Naked Science Forum
Non Life Sciences => Physics, Astronomy & Cosmology => Topic started by: jccc on 27/06/2014 00:08:56

Light speed should be higher when it heading Earth than heading space. Vin=c+g Vout=cg
Am I correct? If so how easy is to examination?
If gravity works on photon, larger star light speed should be lower, small star light speed should be higher, black hole speed light is 0, so we cannot see it. Why is light speed a constant?

Light speed should be higher when it heading Earth than heading space. Vin=c+g Vout=cg
This is a very serious mistake. You subtracted and added acceleration to speed. You can't do that because its meaningless. Always check to make sure that the units of the terms you're adding are the same.
Am I correct? If so how easy is to examination?
Gravity slows light but not the way you described. See
http://home.comcast.net/~peter.m.brown/gr/c_in_gfield.htm
If gravity works on photon, larger star light speed should be lower, small star light speed should be higher, black hole speed light is 0, so we cannot see it. Why is light speed a constant?
The speed of light is only invariant and constant in an inertial frame of reference. In a gravitational field where the observer is outside the field and he's measuring the speed of a photon inside the field he gets a slower speed for the light. If the observer is at the same location as the light then he gets the same thing he'd get if he was in an inertial frame though. Its the coordinate speed of light that slows down, not the locally measured speed.

Pete, thanks!
If 2 stars both 10 light years away, their mass ratio is 1:10^6.
2 photons from each star aim Earth at same time 10 years ago, which one first gets here? Do they have the same wave length?

I think the big star photon will redshift, but both photons get here at same time.
If so, redshift could cause by space expending or bigger mass, how can we make sure?

When star or planet mass passed a certain amount, light come from it might shift to radio wave. Is that possible?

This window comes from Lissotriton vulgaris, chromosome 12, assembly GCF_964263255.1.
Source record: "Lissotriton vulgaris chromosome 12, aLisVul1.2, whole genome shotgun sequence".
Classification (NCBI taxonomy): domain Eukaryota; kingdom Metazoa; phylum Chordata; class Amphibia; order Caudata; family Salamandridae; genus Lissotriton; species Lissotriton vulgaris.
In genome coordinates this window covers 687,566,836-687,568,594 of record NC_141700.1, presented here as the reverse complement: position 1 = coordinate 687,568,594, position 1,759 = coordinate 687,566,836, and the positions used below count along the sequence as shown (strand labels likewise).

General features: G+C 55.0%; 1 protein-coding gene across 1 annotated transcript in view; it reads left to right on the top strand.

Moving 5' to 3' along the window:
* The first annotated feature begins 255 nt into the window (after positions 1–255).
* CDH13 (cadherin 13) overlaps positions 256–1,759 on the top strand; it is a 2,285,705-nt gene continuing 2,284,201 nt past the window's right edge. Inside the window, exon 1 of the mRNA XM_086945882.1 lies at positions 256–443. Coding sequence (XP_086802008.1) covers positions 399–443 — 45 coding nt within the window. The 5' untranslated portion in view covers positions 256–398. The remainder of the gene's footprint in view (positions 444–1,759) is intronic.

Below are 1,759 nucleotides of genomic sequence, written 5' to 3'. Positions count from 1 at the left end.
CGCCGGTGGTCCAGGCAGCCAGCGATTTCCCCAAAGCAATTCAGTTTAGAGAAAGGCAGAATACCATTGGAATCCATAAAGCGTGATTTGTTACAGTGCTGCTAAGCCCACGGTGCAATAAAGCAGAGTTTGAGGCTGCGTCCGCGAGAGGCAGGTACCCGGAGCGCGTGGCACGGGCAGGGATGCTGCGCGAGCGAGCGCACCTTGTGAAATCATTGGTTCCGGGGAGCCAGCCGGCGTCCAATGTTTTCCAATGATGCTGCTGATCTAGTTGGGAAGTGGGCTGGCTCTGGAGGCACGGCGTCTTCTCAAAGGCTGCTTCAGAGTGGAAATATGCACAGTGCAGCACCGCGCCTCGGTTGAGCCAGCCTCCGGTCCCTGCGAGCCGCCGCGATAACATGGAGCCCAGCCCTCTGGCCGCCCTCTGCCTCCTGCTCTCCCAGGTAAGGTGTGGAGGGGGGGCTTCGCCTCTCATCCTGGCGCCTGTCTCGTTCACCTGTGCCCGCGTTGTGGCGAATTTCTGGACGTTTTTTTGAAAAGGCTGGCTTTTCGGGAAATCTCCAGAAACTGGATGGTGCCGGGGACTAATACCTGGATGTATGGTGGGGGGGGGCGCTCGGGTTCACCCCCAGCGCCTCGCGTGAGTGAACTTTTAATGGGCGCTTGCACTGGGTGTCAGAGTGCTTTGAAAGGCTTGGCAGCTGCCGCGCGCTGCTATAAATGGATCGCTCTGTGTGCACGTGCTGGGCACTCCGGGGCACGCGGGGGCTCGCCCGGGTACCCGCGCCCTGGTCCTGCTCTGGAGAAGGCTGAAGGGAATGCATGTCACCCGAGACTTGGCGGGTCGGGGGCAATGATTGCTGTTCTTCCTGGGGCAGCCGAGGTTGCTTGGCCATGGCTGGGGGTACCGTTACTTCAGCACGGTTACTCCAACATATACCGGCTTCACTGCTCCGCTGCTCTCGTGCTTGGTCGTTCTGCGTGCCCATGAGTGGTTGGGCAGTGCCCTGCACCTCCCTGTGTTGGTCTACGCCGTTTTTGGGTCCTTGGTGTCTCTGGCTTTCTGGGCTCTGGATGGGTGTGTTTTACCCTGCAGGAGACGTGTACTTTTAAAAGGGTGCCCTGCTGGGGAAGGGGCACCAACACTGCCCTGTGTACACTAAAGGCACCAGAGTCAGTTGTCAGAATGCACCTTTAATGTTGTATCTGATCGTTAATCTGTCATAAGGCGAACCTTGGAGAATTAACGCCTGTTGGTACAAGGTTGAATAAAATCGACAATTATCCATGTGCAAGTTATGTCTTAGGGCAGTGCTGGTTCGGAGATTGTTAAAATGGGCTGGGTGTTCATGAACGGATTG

Pete, thanks!
You're very welcome, buddy. [:)]
If 2 stars both 10 light years away, their mass ratio is 1:10^6.
2 photons from each star aim Earth at same time 10 years ago, which one first gets here? Do they have the same wave length?
First off you have to make sure that each starts from the same distance from the center of the star. When you do this and assuming that the photons have the exact same frequncy when measured locally then, ignoring the gravitational field of the earth, the one from the smaller star will get there first. As I said this is because (1) the light slows down in a gravitational field and (2) the distance is greater because gravity changes distances. When you combine these two effects you get a smaller speed for light.
Take a look at the derivation at
http://home.comcast.net/~peter.m.brown/gr/c_in_gfield.htm
Notice that in the first one the light actually goes faster as it rises. That's because its moving from a smaller gravitational potential to a greater one.

I think that's a very tricky question, and the answer seem to build on your choice of coordinates when it comes to the coordinate speed of light. See https://physics.stackexchange.com/questions/399235/equivalenceprincipleandthemeaningofthecoordinatespeedoflight

I think I can add one thing to it. Every measurement is locally made, every observation goes out from a observer. You have to differ between 'mathematical spaces' versus locally made observations. What physics build on is not those mathematical spaces, they come later.

I think that's a very tricky question
Is that why you took 5 years to answer?

Nope :)
I still think it's a tricky question
=
It is interesting BC,, and that's what make me interested.in it.

It is interesting BC,, and that's what make me interested.in it.
According to Deutsch's Law: “Every problem that is interesting is also soluble.” :)

I think that's a very tricky question
Is that why you took 5 years to answer?
Oh that explains whty none of @PmbPhy links work any more !!!!

Definitely so Bill, if we trust the chemists :)
Otherwise it's probably just a part of a whole?